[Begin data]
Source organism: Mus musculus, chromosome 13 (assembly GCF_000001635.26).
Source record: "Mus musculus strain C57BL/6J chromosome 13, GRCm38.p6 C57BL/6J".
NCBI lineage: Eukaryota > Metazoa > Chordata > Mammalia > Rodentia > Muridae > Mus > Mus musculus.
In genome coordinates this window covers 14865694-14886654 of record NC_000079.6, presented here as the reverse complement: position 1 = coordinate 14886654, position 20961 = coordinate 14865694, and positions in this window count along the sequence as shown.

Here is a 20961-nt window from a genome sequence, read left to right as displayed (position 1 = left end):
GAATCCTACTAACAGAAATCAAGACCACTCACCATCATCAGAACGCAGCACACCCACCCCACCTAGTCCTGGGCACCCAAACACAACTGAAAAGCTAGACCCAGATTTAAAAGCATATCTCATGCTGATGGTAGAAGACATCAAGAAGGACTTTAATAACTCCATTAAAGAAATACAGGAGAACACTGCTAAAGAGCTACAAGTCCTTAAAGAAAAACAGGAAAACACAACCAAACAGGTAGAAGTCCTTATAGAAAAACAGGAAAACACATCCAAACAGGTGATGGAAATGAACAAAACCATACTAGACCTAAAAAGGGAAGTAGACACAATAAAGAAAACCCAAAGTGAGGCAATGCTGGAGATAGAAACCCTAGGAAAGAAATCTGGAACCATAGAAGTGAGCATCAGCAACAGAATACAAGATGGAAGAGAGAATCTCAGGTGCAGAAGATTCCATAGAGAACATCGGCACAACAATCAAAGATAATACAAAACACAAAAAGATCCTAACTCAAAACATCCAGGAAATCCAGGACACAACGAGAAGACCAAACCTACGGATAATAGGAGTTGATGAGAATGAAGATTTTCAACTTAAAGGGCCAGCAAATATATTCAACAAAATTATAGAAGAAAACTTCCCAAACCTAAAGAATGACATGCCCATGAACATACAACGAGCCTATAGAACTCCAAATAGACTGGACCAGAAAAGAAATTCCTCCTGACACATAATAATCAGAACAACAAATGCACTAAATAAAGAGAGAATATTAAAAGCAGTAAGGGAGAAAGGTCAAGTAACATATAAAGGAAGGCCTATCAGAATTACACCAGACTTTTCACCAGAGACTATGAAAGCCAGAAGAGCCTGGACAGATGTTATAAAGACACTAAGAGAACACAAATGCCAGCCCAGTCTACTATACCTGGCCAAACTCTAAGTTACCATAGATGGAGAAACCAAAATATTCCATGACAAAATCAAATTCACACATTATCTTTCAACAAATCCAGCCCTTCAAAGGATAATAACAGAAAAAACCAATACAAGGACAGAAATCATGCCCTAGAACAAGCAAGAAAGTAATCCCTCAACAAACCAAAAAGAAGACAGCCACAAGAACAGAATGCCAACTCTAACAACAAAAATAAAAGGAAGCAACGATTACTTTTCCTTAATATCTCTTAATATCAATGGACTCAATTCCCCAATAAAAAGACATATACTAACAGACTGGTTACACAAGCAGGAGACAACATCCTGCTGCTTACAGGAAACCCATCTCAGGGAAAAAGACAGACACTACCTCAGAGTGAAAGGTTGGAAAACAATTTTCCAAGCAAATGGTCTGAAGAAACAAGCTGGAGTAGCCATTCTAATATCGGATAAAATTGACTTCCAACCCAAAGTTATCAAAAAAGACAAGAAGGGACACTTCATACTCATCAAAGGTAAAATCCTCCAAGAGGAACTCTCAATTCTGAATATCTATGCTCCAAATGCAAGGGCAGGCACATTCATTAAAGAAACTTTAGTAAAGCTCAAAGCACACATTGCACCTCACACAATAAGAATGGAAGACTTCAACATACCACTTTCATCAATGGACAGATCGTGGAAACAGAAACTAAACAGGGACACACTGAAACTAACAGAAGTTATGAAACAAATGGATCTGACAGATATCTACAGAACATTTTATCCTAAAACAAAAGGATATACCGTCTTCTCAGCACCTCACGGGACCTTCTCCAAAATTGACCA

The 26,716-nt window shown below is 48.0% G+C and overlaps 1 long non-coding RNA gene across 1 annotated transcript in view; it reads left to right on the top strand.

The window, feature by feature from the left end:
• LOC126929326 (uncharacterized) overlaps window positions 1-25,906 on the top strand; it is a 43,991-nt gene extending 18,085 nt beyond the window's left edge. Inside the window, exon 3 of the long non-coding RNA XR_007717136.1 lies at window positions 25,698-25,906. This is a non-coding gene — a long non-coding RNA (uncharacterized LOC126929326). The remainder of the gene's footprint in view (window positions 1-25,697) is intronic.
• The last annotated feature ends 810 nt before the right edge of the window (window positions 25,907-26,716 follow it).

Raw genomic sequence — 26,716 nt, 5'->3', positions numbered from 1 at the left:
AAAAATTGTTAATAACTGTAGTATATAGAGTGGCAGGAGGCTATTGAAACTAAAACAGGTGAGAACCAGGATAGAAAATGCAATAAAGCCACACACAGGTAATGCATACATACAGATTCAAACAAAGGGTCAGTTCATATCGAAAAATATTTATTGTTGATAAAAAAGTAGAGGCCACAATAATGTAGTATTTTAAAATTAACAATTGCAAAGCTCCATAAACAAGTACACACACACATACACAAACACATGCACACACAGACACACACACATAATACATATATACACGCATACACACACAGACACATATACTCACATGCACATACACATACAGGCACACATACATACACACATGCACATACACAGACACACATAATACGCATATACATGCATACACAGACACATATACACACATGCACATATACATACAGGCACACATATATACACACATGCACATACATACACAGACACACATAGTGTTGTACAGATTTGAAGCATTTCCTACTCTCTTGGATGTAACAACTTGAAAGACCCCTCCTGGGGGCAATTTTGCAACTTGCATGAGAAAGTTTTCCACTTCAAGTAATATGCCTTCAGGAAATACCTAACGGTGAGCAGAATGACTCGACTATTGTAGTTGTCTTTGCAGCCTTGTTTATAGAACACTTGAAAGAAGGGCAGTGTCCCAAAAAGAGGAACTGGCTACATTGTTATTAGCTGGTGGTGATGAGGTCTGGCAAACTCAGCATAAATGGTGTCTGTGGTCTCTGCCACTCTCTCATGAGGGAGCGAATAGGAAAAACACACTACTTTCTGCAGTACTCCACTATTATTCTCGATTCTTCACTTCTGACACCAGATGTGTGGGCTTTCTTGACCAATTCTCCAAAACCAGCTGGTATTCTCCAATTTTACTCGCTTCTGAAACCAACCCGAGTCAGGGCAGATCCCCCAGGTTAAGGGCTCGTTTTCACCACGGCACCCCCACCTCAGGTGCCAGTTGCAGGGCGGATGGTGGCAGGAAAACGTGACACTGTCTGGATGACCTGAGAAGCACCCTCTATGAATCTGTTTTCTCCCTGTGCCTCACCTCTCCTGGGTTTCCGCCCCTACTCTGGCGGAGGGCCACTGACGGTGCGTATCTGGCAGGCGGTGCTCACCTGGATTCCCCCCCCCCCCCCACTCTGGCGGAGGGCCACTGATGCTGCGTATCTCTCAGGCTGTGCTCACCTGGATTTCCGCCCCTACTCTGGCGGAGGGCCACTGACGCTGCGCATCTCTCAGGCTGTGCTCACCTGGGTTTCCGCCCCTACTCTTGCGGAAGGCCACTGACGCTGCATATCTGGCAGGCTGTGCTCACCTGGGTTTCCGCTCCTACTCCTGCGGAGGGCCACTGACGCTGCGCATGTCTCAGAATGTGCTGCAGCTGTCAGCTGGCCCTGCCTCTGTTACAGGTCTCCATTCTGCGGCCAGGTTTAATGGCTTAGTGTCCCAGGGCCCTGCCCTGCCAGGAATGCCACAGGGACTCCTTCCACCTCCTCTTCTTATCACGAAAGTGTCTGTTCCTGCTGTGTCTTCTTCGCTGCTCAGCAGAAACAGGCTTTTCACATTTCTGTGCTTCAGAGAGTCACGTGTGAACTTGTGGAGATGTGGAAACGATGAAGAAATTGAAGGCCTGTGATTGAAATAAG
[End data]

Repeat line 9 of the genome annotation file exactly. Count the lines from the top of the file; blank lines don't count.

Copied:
• LOC126929326 (uncharacterized) overlaps window positions 1-25,906 on the top strand; it is a 43,991-nt gene extending 18,085 nt beyond the window's left edge. Inside the window, exon 3 of the long non-coding RNA XR_007717136.1 lies at window positions 25,698-25,906. This is a non-coding gene — a long non-coding RNA (uncharacterized LOC126929326). The remainder of the gene's footprint in view (window positions 1-25,697) is intronic.